Poor: A Nubian novel
William ARMSTRONG - email@example.com'Poor: A Nubian Novel’ by Idris Ali, translated by Elliott Colla (The American University in Cairo Press, 220 pages, $19)
The work of the late Idris Ali voiced all the anger and frustration of the Nubians in the south of Egypt. His 2005 novel “Poor” is a heavily autobiographical work - a bleak, indignant, blisteringly direct account of economic, social and moral deprivation, in which the traditional “coming of age” narrative is constantly undercut by the miserable social realities that oppress its central character. At times, the novel’s uncompromising directness can seem overwhelming and slightly adolescent, but taken as a whole it is a visceral and arresting read.
“Poor” opens with the (unnamed) adult central character disorientated and half-unhinged, roaming the dystopian streets of Cairo and preparing for a suicide attempt later the same day. We are then sent back his childhood on the Nile in the agricultural heartland of Nubia, after which the story of his life is narrated - conveniently intersecting with landmarks of modern Egyptian history. Among his first memories is the building of the Aswan High Dam and the flooding of Nubia, which destroyed the local way of life and led in a huge exodus of Nubians to the cities of the north. After some time, the narrator - still not even a teenager - joins these unhappy hoards, with the words of a Cairo-dwelling uncle still ringing in his ears: “Cairo is a big flesh-eating demon. It swallows people without mercy … If you go there in your present condition, you’ll fall into the hell of Cairo’s service jobs and come to hate the day you were born.”
This will come to look prophetic, as the narrator stumbles helplessly from problem to nightmarish problem in the capital, with his hopes steadily crushed working demeaning odd jobs, struggling intermittently at school, experiencing fleeting, frustrating romantic flings, and discovering literature. As all this goes on, we witness the final tumultuous months of British rule, the 1952 military coup d’etat led by the Free Officers, the emergence of the repressive Nasserite regime, and the mass mobilization of Egyptians in the 1956 Suez war - all in the space of just 200 pages. This compression combines with a suffocating emotional claustrophobia, and is emphasized by the second person singular present tense in which the whole novel is written: “You stagger to your feet and stumble into chairs and customers, yet you’re aware of who and what surrounds you”; “You’ve spent your life watching. You’re neither with the Right, not considered among the Left. You feel the cold and isolation of the middle. Where are you exactly?”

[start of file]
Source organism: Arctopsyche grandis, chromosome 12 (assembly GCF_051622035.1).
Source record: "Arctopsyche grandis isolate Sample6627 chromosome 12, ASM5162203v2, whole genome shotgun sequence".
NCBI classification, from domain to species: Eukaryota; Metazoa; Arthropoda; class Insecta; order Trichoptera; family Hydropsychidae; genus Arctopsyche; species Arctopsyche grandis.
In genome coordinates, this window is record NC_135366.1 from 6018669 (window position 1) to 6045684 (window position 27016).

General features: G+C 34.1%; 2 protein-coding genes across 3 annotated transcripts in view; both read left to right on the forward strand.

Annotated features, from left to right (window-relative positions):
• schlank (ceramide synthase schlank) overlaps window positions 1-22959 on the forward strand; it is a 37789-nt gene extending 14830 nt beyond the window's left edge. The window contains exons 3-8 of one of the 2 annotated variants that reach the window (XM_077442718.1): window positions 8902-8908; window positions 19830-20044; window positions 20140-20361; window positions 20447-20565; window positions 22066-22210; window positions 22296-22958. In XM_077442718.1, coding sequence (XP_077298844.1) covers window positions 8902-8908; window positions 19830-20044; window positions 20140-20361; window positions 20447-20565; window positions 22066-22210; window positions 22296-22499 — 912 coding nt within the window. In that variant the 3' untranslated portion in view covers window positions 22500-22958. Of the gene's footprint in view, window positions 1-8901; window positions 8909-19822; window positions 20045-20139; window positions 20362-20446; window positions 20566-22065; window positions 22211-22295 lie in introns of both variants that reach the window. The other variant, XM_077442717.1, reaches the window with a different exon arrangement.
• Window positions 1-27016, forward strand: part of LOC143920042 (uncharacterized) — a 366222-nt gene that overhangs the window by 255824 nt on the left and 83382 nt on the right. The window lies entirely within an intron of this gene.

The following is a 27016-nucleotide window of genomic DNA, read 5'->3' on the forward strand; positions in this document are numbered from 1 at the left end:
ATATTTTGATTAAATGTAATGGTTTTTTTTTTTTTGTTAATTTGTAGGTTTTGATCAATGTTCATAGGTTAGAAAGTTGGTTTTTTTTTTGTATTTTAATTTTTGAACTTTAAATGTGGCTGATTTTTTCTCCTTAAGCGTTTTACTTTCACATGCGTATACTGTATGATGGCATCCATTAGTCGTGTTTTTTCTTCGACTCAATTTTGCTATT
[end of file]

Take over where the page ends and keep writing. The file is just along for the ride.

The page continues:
That narrative choice also adds to the strong impression that this book isn’t fiction at all, but rather a thinly veiled biography. As translator Elliott Colla, (who has done a good job with relatively unsubtle material), writes in the afterword to this volume, there is “good reason to read ‘Poor’ as a relatively straightforward, self-narrated history, or the ethnography of a member of Egypt’s Nubian community, an underclass that has long been oppressed racially, economically, and politically.” Indeed, knowing a little of Idris Ali’s biography can make you wonder at just what points the novel departs from his own life. However, this isn’t to say that it’s a “straightforward” autobiography; as Colla also writes, the work is replete with creative literary references throughout, both direct and indirect, which unsettle any treatment of it as a simple historical document.
Though it deals with events from decades ago, the novel was published in 2005 and it’s tempting - though probably simplistic - to read in it all the coiled, inchoate frustration at injustice, corruption and lack of hope that would soon explode in the Arab uprisings. No doubt that reading is too simplistic, but “Poor” remains an impressive, startlingly direct read that should certainly be more widely known.